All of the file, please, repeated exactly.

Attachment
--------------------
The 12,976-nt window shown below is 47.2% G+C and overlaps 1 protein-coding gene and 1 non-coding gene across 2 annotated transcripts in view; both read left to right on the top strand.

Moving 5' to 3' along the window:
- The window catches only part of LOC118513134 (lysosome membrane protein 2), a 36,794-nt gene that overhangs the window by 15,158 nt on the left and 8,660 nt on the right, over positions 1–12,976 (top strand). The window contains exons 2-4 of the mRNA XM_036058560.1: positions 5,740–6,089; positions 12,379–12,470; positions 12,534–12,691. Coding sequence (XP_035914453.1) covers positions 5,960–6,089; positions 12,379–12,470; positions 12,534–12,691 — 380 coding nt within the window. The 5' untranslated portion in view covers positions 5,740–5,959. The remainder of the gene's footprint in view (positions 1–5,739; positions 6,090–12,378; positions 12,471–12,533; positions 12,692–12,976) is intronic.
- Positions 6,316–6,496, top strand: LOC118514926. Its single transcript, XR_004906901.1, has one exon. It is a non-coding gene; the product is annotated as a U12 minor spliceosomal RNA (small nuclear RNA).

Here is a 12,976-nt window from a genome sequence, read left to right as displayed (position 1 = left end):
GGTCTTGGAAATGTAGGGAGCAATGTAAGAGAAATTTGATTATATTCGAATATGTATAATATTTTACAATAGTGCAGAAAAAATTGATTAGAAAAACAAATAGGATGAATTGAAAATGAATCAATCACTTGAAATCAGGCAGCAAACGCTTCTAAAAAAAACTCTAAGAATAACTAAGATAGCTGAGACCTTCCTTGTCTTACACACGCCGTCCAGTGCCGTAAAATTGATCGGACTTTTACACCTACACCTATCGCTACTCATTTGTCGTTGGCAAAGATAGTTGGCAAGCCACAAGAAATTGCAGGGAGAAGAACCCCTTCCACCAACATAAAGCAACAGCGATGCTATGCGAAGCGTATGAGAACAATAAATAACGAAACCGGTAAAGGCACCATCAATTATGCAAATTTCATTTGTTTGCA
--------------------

The 12,976-nt window shown below is 47.2% G+C and overlaps 1 protein-coding gene and 1 non-coding gene across 2 annotated transcripts in view; both read left to right on the top strand.

Moving 5' to 3' along the window:
- The window catches only part of LOC118513134 (lysosome membrane protein 2), a 36,794-nt gene that overhangs the window by 15,158 nt on the left and 8,660 nt on the right, over positions 1–12,976 (top strand). The window contains exons 2-4 of the mRNA XM_036058560.1: positions 5,740–6,089; positions 12,379–12,470; positions 12,534–12,691. Coding sequence (XP_035914453.1) covers positions 5,960–6,089; positions 12,379–12,470; positions 12,534–12,691 — 380 coding nt within the window. The 5' untranslated portion in view covers positions 5,740–5,959. The remainder of the gene's footprint in view (positions 1–5,739; positions 6,090–12,378; positions 12,471–12,533; positions 12,692–12,976) is intronic.
- Positions 6,316–6,496, top strand: LOC118514926. Its single transcript, XR_004906901.1, has one exon. It is a non-coding gene; the product is annotated as a U12 minor spliceosomal RNA (small nuclear RNA).

Here is a 12,976-nt window from a genome sequence, read left to right as displayed (position 1 = left end):
GGTCTTGGAAATGTAGGGAGCAATGTAAGAGAAATTTGATTATATTCGAATATGTATAATATTTTACAATAGTGCAGAAAAAATTGATTAGAAAAACAAATAGGATGAATTGAAAATGAATCAATCACTTGAAATCAGGCAGCAAACGCTTCTAAAAAAAACTCTAAGAATAACTAAGATAGCTGAGACCTTCCTTGTCTTACACACGCCGTCCAGTGCCGTAAAATTGATCGGACTTTTACACCTACACCTATCGCTACTCATTTGTCGTTGGCAAAGATAGTTGGCAAGCCACAAGAAATTGCAGGGAGAAGAACCCCTTCCACCAACATAAAGCAACAGCGATGCTATGCGAAGCGTATGAGAACAATAAATAACGAAACCGGTAAAGGCACCATCAATTATGCAAATTTCATTTGTTTGCA